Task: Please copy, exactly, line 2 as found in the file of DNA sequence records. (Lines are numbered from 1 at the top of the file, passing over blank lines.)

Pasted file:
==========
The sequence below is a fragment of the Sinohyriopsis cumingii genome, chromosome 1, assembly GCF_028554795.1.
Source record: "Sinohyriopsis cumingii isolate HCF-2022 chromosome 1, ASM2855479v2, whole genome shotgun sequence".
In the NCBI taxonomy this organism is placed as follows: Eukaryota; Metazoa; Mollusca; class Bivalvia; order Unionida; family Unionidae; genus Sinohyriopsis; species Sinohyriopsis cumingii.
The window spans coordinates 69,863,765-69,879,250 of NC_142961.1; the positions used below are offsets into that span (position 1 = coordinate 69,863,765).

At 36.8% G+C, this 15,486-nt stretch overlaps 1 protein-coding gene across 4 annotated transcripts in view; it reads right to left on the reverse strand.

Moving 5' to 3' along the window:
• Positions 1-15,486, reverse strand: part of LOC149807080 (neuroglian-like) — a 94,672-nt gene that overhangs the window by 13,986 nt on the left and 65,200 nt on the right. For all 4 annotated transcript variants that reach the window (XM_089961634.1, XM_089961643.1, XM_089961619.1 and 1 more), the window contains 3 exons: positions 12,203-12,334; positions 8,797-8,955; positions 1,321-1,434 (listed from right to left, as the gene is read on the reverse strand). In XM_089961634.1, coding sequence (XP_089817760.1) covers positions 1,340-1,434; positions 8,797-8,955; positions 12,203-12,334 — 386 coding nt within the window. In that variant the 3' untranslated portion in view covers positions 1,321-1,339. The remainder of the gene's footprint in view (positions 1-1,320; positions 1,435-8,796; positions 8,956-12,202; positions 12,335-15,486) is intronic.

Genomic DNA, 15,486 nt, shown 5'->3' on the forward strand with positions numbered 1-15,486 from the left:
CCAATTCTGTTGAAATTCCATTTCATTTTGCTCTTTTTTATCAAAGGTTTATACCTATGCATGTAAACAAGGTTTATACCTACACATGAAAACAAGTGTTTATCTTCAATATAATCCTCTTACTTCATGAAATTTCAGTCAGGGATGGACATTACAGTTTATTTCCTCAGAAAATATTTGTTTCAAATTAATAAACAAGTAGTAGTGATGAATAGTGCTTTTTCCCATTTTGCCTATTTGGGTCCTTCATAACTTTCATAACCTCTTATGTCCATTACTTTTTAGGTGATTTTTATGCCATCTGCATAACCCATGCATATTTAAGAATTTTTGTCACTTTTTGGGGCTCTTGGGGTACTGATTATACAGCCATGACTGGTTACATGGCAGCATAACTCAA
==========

Source record: "Sinohyriopsis cumingii isolate HCF-2022 chromosome 1, ASM2855479v2, whole genome shotgun sequence".